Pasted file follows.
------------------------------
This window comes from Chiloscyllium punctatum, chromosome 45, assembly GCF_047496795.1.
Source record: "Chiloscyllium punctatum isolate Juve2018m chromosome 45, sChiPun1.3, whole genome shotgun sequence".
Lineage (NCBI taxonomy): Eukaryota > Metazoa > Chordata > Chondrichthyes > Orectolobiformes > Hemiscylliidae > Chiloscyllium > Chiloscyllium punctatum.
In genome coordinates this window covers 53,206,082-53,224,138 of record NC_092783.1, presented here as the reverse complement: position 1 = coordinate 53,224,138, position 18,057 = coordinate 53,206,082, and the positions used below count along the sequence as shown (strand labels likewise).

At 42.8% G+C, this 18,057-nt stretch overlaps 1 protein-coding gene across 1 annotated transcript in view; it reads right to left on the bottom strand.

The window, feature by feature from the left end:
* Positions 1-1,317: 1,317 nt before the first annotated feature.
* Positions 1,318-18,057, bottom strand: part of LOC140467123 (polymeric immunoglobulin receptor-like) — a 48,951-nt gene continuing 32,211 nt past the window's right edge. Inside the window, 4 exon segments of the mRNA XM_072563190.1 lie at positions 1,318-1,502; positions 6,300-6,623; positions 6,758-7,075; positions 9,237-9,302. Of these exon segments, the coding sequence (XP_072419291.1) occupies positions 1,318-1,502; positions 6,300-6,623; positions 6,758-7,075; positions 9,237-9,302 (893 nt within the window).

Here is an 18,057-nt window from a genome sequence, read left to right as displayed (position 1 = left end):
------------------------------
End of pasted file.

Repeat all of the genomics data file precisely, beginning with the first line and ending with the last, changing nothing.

This window comes from Chiloscyllium punctatum, chromosome 45, assembly GCF_047496795.1.
Source record: "Chiloscyllium punctatum isolate Juve2018m chromosome 45, sChiPun1.3, whole genome shotgun sequence".
Lineage (NCBI taxonomy): Eukaryota > Metazoa > Chordata > Chondrichthyes > Orectolobiformes > Hemiscylliidae > Chiloscyllium > Chiloscyllium punctatum.
In genome coordinates this window covers 53,206,082-53,224,138 of record NC_092783.1, presented here as the reverse complement: position 1 = coordinate 53,224,138, position 18,057 = coordinate 53,206,082, and the positions used below count along the sequence as shown (strand labels likewise).

At 42.8% G+C, this 18,057-nt stretch overlaps 1 protein-coding gene across 1 annotated transcript in view; it reads right to left on the bottom strand.

The window, feature by feature from the left end:
* Positions 1-1,317: 1,317 nt before the first annotated feature.
* Positions 1,318-18,057, bottom strand: part of LOC140467123 (polymeric immunoglobulin receptor-like) — a 48,951-nt gene continuing 32,211 nt past the window's right edge. Inside the window, 4 exon segments of the mRNA XM_072563190.1 lie at positions 1,318-1,502; positions 6,300-6,623; positions 6,758-7,075; positions 9,237-9,302. Of these exon segments, the coding sequence (XP_072419291.1) occupies positions 1,318-1,502; positions 6,300-6,623; positions 6,758-7,075; positions 9,237-9,302 (893 nt within the window).

Here is an 18,057-nt window from a genome sequence, read left to right as displayed (position 1 = left end):